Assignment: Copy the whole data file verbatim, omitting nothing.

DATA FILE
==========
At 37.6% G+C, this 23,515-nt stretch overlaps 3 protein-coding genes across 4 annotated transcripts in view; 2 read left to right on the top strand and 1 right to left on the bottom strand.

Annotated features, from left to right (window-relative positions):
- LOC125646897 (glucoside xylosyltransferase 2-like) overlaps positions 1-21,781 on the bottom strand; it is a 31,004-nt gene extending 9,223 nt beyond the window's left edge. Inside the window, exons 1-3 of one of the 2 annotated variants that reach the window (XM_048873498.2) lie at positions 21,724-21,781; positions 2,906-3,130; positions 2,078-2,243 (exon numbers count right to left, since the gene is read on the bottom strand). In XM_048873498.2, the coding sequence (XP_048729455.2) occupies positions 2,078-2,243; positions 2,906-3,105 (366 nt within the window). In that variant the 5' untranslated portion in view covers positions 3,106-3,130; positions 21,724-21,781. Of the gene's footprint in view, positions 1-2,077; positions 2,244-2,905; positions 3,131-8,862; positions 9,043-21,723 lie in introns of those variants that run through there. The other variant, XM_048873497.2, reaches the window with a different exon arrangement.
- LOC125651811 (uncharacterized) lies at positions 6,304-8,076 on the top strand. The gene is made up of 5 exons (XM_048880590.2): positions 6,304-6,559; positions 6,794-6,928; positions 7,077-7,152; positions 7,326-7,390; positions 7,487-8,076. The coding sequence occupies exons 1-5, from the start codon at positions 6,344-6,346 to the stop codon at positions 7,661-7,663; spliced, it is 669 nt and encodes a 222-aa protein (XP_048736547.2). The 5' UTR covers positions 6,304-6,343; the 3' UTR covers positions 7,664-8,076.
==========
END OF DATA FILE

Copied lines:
At 37.6% G+C, this 23,515-nt stretch overlaps 3 protein-coding genes across 4 annotated transcripts in view; 2 read left to right on the top strand and 1 right to left on the bottom strand.

Annotated features, from left to right (window-relative positions):
- LOC125646897 (glucoside xylosyltransferase 2-like) overlaps positions 1-21,781 on the bottom strand; it is a 31,004-nt gene extending 9,223 nt beyond the window's left edge. Inside the window, exons 1-3 of one of the 2 annotated variants that reach the window (XM_048873498.2) lie at positions 21,724-21,781; positions 2,906-3,130; positions 2,078-2,243 (exon numbers count right to left, since the gene is read on the bottom strand). In XM_048873498.2, the coding sequence (XP_048729455.2) occupies positions 2,078-2,243; positions 2,906-3,105 (366 nt within the window). In that variant the 5' untranslated portion in view covers positions 3,106-3,130; positions 21,724-21,781. Of the gene's footprint in view, positions 1-2,077; positions 2,244-2,905; positions 3,131-8,862; positions 9,043-21,723 lie in introns of those variants that run through there. The other variant, XM_048873497.2, reaches the window with a different exon arrangement.
- LOC125651811 (uncharacterized) lies at positions 6,304-8,076 on the top strand. The gene is made up of 5 exons (XM_048880590.2): positions 6,304-6,559; positions 6,794-6,928; positions 7,077-7,152; positions 7,326-7,390; positions 7,487-8,076. The coding sequence occupies exons 1-5, from the start codon at positions 6,344-6,346 to the stop codon at positions 7,661-7,663; spliced, it is 669 nt and encodes a 222-aa protein (XP_048736547.2). The 5' UTR covers positions 6,304-6,343; the 3' UTR covers positions 7,664-8,076.